Protein exaction and quantification
In this study, label-free quantification was conducted for proteomics analysis. All of the samples from case 1 and case 2 were ground in liquid nitrogen and transferred to 1.5ml centrifuge tubes perspectively. 400 ul of L3 lysis buffer, 1 mM PMSF, 2 mM EDTA, 10 mM DTT were added into the tube and were mixed with a pipette. Put the centrifuge tubes to ice bath to ultrasound for 15 minutes, followed by centrifugation for 20 minutes at 13000 g, 4℃. The supernatant was precipitated with four-times the volume of cold acetone and 30 mM DTT at -20℃ for 2 hours. Afterwards, 4℃, 13000 g centrifugation for 20 minutes was performed and the supernatant was discarded, and 1 ml of cold acetone with 10 mM DTT was added into the precipitate. After fully mashing and concussion, the precipitate was left at -20℃ for 30 minutes and centrifuged at 13000 g for 20 min. The supernatant was discarded and the precipitate was added with 200 ul Μ2 lysis buffer after air-drying. At last, put the centrifuge tubes to ice bath to ultrasound for 5 minutes and then centrifuge at 4℃, 13000 g for 20 minutes. Take the supernatant and determine the protein concentration using the Bradford method (Bradford 1976). The protein identification and quantification was conducted with ProteinPilot software (version 4.5, SCIEX, Redwood City, California, USA).
RNA isolation and sequencing
Extraction of total RNA in the prepared samples from case 3 was conducted with Trizol (15596018，Invitrogen) according to the manufacturer’s instructions. The quality control was performed and the RNA integrity was checked with Agilent Bioanalyzer 2100 (Agilent technologies, US). RNA purity and concentration were checked using the NanoPhotometer® spectrophotometer (IMPLEN, CA, USA). A total of 3 ug RNA was extracted from per sample for the further experiments. The ribosomal RNA was removed by Epicentre Ribo-zero™ rRNA Removal Kit (Epicentre, USA), and rRNA free residue was cleaned up by ethanol precipitation. The sequencing libraries were generated using the rRNA-depleted RNA by NEBNext® Ultra™ Directional RNA Library Prep Kit for Illumina® (NEB, USA) following manufacturer’s recommendations. The first strand cDNA was synthesized with random hexamer primer and M-MuLV Reverse Transcriptase, and the second strand cDNA was synthesized with DNA polymerase I and RNase H. In the reaction buffer, dNTPs and dTTP were replaced by dUTP. The overhangs were converted into blunt ends via exonuclease/polymerase activities. After adenylation of 3’ ends of DNA fragments, NEBNext Adaptor with hairpin loop structure were ligated to prepare for hybridization. The library fragments were purified and the cDNA fragments with 150~200 bp in length were selected with AMPure XP system (Beckman Coulter, Beverly, USA). 3 ul USER Enzyme (NEB, USA) was used to react with size-selected, adaptor-ligated cDNA at 37℃ for 15 min, followed by 5 min at 95℃. The PCR was performed subsequently and the products were purified on AMPure XP system. The library quality was assessed on the Agilent Bioanalyzer 2100 system(8).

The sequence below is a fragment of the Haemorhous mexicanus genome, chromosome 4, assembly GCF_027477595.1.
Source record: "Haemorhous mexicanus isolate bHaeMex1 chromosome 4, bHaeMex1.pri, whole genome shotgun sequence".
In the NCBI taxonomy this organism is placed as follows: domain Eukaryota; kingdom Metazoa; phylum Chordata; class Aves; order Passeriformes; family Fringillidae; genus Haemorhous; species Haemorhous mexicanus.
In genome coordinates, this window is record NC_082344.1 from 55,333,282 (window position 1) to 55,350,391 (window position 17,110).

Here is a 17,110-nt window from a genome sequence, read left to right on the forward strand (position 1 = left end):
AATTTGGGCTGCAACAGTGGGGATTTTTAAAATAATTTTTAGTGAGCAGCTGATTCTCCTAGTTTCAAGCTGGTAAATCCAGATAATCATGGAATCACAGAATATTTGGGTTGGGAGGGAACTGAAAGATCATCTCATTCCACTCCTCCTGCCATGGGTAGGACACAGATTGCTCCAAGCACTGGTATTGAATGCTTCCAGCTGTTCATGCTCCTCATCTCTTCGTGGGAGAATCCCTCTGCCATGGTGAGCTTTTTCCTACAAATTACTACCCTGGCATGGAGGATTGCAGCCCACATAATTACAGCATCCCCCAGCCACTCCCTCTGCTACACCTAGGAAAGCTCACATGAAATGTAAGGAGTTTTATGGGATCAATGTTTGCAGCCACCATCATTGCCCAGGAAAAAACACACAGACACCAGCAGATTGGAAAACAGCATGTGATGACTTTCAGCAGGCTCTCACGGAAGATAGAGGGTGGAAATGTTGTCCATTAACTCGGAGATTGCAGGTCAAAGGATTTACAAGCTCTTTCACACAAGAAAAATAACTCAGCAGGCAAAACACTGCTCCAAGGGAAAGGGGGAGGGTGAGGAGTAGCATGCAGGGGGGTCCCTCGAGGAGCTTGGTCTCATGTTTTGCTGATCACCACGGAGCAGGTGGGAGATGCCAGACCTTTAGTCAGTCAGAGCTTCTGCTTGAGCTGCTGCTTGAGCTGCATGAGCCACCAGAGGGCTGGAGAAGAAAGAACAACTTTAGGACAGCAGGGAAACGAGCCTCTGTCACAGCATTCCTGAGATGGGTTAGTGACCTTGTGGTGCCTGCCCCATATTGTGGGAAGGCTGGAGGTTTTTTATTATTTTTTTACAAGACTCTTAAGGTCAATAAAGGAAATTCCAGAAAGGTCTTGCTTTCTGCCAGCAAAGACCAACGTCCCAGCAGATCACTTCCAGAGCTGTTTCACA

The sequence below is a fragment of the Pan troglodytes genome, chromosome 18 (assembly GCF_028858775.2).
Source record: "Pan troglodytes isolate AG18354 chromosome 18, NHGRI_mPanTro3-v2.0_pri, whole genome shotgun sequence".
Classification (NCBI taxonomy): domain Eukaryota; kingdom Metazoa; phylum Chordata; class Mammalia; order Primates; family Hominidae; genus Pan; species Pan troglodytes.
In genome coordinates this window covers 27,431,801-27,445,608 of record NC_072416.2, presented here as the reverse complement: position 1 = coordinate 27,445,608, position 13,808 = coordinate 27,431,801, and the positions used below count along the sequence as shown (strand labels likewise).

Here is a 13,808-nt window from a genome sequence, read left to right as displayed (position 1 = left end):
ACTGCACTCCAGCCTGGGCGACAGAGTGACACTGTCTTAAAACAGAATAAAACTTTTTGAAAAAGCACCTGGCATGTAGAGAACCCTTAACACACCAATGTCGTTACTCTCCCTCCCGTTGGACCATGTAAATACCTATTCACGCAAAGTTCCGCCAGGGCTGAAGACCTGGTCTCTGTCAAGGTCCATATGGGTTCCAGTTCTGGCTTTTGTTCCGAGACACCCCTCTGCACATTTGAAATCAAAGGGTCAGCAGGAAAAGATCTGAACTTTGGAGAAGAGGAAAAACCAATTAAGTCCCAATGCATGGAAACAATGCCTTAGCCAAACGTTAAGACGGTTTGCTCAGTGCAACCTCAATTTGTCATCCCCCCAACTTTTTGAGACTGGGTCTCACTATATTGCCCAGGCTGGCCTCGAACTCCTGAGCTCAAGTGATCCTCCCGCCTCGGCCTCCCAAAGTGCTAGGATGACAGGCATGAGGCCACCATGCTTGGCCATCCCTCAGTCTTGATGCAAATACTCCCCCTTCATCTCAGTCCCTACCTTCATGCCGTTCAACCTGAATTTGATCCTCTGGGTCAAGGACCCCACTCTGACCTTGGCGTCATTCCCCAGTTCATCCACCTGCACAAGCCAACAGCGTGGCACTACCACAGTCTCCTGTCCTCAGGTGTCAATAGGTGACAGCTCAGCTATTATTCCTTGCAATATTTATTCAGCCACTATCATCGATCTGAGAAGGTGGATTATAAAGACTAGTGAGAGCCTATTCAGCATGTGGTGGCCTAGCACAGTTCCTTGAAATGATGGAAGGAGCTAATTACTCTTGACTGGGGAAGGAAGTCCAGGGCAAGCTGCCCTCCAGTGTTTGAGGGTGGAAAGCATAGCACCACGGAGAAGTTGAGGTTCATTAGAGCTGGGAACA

All the identified proteins from case 1 and case 2 were divided into 5 groups according to the pathological grading. The relative quantification of the proteins in LS group, FP group, AP group and SL group was compared to that in NL group. The proteins with no expression were removed. Differencial expression was defined as fold change > 2 or fold change < 0.5 and the significantly differential expression proteins (SDEPs) were defined as proteins showed differencial expression in all of the 4 comparison groups. The identified RNAs in the RNA sequencing included mRNAs (messager RNAs), lncRNAs (long non-coding RNAs) and circRNAs (circular RNAs). The quantification of circRNAs was performed and TPM (Transcripts per million reads) normalization was conducted for further analysis. The normalized expression quantities of the circRNAs in LAD-P, LAD-M, LAD-D, LCX-P, LCX-M, LCX-D, RCA-P, RCA-M and RCA-D groups were compared to that in LM group respctively (the lesions were mainly located in the left main trunk in case 3). The significantly differential expression circRNAs (SDECs) were screened by the method above. The gene-protein interaction analysis was conducted using Targetscan Human 7.2 software. Gene ontology (GO) functional classification was performed by Blast2GO software (http://www.blast2go.de), and contigs were divided into biological processes, cellular components and molecular functions according to GO terms. The target binding sites prediction between mir-155 and circRNAs was performed using circinteractomedatabase (https://circinteractome.nia.nih.gov).